The coronavirus pandemic may have one silver lining: the potential collapse of big oil. "As Fatih Birol, the executive director of the International Energy Agency, recently pointed out,  the drop in oil prices also offers an opportunity for countries around the world to lower or remove subsidies for fossil fuel consumption,  which disproportionally line the pockets of wealthy individuals and  corporations with money that could go to education, health care or clean  energy projects."

Optimists are encouraged by people such as the director of the Paris-based International Energy Agency, Fatih Birol, who last April called the crisis an “historic opportunity today to steer [energy] investments onto a more sustainable path.” With G20 governments already pledging around $5 trillion to stimulate their economies in the wake of the shutdown, Birol called on them to “put clean energy at the heart of stimulus plans to counter the coronavirus crisis.” Birol said he had urged political and global financial leaders to design “sustainable stimulus packages” that focus on investing in clean energy technologies and accelerate the transition away from fossil fuels. In its latest short-term projections, the US EIA says that it expects the biggest hit to oil demand in the second quarter of 2020, but that the reduction will only “gradually dissipat[e] over the course of the next 18 months”

The Rocky Mountain Institute is issuing a series of stimulus white papers to respond to the climate crisis, the economic shifts and provide guidance to governments and industry for rapid decarbonization."As the effects of the COVID-19 crisis ripple across the globe, strategic stimulus and recovery investments can get world economies back on track now and help us build back in a way that ensures greater resilience to the disruptions and crises we will inevitably face in the future. The current pandemic shows many parallels to, and interconnections with, a looming climate crisis. A response that addresses both crises at once will advance a low-carbon economy that is more resilient and helps mitigate the worst impacts of climate change, while improving the economy, the environment, and our health and communities."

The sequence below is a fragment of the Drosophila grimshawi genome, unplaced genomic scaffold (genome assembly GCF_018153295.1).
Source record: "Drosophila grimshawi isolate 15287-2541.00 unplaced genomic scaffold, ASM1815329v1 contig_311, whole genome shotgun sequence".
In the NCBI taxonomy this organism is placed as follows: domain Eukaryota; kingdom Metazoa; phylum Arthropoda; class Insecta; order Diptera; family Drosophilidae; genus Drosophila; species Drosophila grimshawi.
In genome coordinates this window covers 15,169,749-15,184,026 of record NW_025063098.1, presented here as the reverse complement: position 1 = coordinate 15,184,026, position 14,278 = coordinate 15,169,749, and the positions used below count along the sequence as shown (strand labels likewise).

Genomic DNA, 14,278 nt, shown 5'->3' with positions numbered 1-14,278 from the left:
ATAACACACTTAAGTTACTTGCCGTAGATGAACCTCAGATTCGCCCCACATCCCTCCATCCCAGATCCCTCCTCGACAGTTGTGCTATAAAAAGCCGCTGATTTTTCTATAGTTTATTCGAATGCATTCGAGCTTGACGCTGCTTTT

In response to the impact of the pandemic, the RMI's recommended programs aim to catalyze industries, technologies, and practices shown to improve public health, decrease costs, create enduring job opportunities, and reduce greenhouse gas emissions. The four programs are:
  • Build Back Better Buildings: A building retrofit program to catalyze residential and commercial building improvements at an unprecedented scale.
  • Enhance Access and Electrify Mobility: Investment to prioritize pedestrians, cyclists, and public transit over the automobile, while also supporting the growth of the electric vehicle market.
  • Debt Forgiveness for a Sustainable Recovery: A financial incentive program to provide companies with debt relief based on verifiable emissions reductions.
  • Economic Recovery Facility for Financing Low- and Zero-Carbon Activities: A federal entity dedicated to facilitating the financing of clean energy and infrastructure projects.
A simple debt forgiveness approach can help industries and workers feeling economic pain now and build toward a more sustainable, low-emissions future.

Update 6/26/20: Degrowth: A Call for Radical Abundance

Update 7/23/20: Tom Steyer - Clean Energy as a job generator

Update 7/30/20:  Some Earth system tipping points may be linked together

Update 8/9/20: Observing recovery through a climate 'magnifying glass'

Update 8/16/20: Exponential growth bias: why most people don't understand the risk of runaway climate change.